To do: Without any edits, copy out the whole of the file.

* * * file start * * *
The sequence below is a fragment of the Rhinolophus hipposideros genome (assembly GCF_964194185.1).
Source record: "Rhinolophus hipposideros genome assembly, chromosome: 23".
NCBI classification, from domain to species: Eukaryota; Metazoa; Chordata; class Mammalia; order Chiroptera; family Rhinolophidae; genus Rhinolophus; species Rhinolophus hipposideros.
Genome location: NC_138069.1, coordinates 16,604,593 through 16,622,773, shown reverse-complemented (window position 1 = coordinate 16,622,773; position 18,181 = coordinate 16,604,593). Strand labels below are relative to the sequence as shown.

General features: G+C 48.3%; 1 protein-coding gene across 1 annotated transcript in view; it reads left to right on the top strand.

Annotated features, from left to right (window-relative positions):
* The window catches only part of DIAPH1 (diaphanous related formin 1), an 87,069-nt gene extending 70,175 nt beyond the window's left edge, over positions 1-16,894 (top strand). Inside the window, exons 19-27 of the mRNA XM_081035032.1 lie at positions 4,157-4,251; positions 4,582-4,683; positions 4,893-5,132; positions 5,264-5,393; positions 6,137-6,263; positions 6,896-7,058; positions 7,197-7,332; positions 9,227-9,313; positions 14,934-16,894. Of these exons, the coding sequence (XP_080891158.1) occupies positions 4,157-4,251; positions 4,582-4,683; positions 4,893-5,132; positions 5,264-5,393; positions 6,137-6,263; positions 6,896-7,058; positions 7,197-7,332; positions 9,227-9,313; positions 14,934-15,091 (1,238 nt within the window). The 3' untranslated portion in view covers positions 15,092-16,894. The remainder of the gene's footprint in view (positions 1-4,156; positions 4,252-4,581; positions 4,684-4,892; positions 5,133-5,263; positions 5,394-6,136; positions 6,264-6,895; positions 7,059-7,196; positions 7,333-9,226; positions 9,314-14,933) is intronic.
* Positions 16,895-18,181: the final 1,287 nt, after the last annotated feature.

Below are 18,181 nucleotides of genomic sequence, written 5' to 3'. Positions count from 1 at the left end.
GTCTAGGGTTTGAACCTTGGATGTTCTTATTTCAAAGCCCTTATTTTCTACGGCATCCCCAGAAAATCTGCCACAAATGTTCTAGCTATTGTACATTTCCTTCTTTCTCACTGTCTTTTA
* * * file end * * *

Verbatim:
The sequence below is a fragment of the Rhinolophus hipposideros genome (assembly GCF_964194185.1).
Source record: "Rhinolophus hipposideros genome assembly, chromosome: 23".
NCBI classification, from domain to species: Eukaryota; Metazoa; Chordata; class Mammalia; order Chiroptera; family Rhinolophidae; genus Rhinolophus; species Rhinolophus hipposideros.
Genome location: NC_138069.1, coordinates 16,604,593 through 16,622,773, shown reverse-complemented (window position 1 = coordinate 16,622,773; position 18,181 = coordinate 16,604,593). Strand labels below are relative to the sequence as shown.

General features: G+C 48.3%; 1 protein-coding gene across 1 annotated transcript in view; it reads left to right on the top strand.

Annotated features, from left to right (window-relative positions):
* The window catches only part of DIAPH1 (diaphanous related formin 1), an 87,069-nt gene extending 70,175 nt beyond the window's left edge, over positions 1-16,894 (top strand). Inside the window, exons 19-27 of the mRNA XM_081035032.1 lie at positions 4,157-4,251; positions 4,582-4,683; positions 4,893-5,132; positions 5,264-5,393; positions 6,137-6,263; positions 6,896-7,058; positions 7,197-7,332; positions 9,227-9,313; positions 14,934-16,894. Of these exons, the coding sequence (XP_080891158.1) occupies positions 4,157-4,251; positions 4,582-4,683; positions 4,893-5,132; positions 5,264-5,393; positions 6,137-6,263; positions 6,896-7,058; positions 7,197-7,332; positions 9,227-9,313; positions 14,934-15,091 (1,238 nt within the window). The 3' untranslated portion in view covers positions 15,092-16,894. The remainder of the gene's footprint in view (positions 1-4,156; positions 4,252-4,581; positions 4,684-4,892; positions 5,133-5,263; positions 5,394-6,136; positions 6,264-6,895; positions 7,059-7,196; positions 7,333-9,226; positions 9,314-14,933) is intronic.
* Positions 16,895-18,181: the final 1,287 nt, after the last annotated feature.

Below are 18,181 nucleotides of genomic sequence, written 5' to 3'. Positions count from 1 at the left end.
GTCTAGGGTTTGAACCTTGGATGTTCTTATTTCAAAGCCCTTATTTTCTACGGCATCCCCAGAAAATCTGCCACAAATGTTCTAGCTATTGTACATTTCCTTCTTTCTCACTGTCTTTTA